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What PR can Learn from Email Marketing [UML]

What PR can Learn from Email Marketing [UML]

As a marketing tool, email doesn’t often get the respect it deserves, yet it remains a crucial across many functions in marketing:

It’s the fourth point that stands out in my mind because the email marketing industry is riddled with lessons for PR.

For example, I’d venture MailChimp, a vendor based in my adopted hometown of Atlanta, used email to pitch the New York Times on this feature: MailChimp and the Un-Silicon Valley Way to Make It as a Start-Up.

The story angle is brilliant: Where every modern city and new startup seemingly wants to compare itself to Silicon Valley, MailChimp went counter-culture.  It was decidedly “Un-Silicon” which is a bit like “Un-Cola” or “Un-Marketing.” Hitting a home run on a podcast sponsorship is a proof point that supports the narrative.

That’s a good pitch that landed a fantastic story about unconventional means to grow a business. News by definition defies expectations.

Indeed, I’ve been weighing the options among email vendors for a while. Though I’ve been partial to MailChimp for both its model and the opportunity to “buy local,” the Times story pushed me over the edge.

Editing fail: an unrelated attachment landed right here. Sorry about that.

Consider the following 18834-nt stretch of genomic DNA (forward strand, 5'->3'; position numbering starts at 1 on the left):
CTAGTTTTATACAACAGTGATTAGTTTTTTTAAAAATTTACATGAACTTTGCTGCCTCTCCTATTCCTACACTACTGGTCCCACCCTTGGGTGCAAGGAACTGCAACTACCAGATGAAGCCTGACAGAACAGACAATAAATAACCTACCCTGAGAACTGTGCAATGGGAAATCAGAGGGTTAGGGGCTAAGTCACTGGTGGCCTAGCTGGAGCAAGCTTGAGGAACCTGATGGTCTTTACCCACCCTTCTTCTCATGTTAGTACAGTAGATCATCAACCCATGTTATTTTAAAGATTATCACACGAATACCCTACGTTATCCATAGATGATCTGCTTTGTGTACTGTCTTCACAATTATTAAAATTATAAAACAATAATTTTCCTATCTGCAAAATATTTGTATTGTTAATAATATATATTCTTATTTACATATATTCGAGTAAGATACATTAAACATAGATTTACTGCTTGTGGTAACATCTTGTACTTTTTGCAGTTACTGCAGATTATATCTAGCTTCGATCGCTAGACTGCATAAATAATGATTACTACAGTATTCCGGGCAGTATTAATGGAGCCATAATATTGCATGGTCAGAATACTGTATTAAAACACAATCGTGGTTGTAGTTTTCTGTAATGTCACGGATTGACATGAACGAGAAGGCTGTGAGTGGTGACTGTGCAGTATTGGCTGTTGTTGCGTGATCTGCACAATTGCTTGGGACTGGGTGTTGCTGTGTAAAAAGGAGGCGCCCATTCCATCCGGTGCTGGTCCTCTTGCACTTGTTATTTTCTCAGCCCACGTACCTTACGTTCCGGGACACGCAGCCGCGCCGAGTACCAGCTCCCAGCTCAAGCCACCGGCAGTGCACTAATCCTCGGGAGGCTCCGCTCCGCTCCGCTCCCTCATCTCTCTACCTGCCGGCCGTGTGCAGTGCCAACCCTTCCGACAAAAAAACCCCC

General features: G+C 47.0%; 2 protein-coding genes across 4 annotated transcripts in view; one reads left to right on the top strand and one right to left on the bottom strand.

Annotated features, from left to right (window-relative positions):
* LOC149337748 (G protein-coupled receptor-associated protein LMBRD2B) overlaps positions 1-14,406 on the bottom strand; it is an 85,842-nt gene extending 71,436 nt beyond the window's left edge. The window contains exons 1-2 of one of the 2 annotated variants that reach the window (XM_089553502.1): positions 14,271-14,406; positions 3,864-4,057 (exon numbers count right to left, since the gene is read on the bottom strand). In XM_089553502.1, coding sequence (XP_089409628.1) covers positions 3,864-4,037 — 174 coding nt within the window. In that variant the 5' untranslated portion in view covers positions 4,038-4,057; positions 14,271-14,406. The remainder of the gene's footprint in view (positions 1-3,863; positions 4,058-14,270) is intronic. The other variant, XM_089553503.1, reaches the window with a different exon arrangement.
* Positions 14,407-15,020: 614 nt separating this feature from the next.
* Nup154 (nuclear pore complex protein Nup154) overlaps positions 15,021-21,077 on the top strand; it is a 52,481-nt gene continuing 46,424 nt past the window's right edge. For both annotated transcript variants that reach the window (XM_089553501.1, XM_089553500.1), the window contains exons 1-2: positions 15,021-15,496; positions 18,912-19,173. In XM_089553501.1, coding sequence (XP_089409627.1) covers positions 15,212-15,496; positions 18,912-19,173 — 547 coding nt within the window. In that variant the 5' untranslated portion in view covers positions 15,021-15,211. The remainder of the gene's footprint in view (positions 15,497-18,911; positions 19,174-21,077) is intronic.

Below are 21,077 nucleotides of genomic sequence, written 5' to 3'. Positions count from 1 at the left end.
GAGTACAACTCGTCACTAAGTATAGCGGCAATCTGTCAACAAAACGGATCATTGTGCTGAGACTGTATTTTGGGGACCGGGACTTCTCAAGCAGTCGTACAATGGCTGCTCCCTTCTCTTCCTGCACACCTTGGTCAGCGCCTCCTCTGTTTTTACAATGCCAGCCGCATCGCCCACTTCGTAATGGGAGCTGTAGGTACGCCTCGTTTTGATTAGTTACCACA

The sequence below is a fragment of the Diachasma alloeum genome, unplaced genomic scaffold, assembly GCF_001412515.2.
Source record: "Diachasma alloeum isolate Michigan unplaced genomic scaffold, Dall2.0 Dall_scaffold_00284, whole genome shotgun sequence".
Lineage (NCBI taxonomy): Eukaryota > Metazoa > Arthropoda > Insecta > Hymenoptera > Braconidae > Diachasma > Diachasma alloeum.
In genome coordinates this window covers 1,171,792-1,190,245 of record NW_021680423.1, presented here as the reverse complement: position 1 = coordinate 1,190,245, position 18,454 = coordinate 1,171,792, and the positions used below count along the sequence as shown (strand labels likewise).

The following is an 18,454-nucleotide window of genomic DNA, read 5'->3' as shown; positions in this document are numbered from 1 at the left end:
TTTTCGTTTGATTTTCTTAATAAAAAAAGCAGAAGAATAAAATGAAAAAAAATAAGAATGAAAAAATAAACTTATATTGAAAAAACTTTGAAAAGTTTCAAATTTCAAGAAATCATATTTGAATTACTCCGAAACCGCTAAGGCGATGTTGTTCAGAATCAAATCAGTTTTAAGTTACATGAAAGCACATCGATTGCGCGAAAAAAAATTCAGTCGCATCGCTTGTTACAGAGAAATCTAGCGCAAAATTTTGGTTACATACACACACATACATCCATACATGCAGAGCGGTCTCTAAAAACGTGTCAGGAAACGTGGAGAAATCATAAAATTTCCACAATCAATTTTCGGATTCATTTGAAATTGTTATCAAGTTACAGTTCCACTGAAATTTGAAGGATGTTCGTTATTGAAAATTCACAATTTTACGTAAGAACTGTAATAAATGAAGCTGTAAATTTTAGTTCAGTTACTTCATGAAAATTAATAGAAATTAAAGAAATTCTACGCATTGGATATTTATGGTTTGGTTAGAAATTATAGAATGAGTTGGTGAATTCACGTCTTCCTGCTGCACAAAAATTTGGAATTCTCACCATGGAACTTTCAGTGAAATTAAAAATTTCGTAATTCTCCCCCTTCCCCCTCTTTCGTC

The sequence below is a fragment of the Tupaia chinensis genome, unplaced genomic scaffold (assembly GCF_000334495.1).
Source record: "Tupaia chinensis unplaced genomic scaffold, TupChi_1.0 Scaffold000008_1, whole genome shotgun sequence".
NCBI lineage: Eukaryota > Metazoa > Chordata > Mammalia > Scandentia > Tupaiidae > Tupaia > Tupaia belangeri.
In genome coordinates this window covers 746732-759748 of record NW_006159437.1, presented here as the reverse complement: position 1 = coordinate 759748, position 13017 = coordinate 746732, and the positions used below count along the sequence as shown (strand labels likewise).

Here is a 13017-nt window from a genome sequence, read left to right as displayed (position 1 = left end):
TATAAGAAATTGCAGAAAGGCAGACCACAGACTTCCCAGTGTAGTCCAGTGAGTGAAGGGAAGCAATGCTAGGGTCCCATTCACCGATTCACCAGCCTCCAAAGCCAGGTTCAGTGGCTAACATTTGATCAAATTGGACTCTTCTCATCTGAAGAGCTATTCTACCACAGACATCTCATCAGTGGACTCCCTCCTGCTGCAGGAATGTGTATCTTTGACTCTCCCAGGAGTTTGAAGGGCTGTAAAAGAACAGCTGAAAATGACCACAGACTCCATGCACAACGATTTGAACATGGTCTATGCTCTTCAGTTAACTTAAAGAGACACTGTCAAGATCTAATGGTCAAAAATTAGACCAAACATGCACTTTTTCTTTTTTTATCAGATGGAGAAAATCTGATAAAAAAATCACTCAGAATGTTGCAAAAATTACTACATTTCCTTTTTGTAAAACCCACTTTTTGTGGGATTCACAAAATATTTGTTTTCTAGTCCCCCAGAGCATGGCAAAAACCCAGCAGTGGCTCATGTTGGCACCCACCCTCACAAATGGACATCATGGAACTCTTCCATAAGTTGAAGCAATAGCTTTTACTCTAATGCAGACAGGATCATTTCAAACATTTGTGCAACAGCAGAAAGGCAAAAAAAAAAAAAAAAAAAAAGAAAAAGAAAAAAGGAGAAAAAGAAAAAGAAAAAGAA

I’ve begun experimenting the tools – sign up for my newly created Monthly Scripts email newsletter here – and have been surprised at how easy the product is to use.  My only regret is that it took me so long to sign up; I should have done this years ago.

And so email is the focus for this week’s Unscripted Marketing links (UML). As it is every Saturday, below are three articles where I’ve called out a point I found interesting – and still encourage you to read the piece in its entirety.

What PR can Learn from Email Marketing

1) Email Remains a Top Marketing Channel

A new study on email by Adobe found email remains a preferred communications channel between marketers and customers. Every so often new collaboration tools promise to convince customers to “ditch” email, but it hasn’t happened yet.

To the contrary, the time spent checking email increased 17% among white collar workers, compared with last year, according to the study.  However, while email remains a strong channel, it hasn’t been totally immune to the influence of other technologies.

That’s a fine point captured by Larry Dignan who covered the study in a piece for ZDNet, titled, Email isn’t dead, or dying. It’s thriving, says Adobe.

He calls it out this way:

“Email in the workplace is becoming less formal and more brief. Seventy percent of respondents say texting has impacted work emails with 37 percent saying emails are more concise and another 20 percent adding that email is less formal.”

A chink in the email armor?  Not likely.  Email is still a killer app – the one and only.

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2) Personalization is Optimization

Personalization is a marketing trend that’s forever on the horizon.  It’s always coming, but as an industry, we’re never quite there.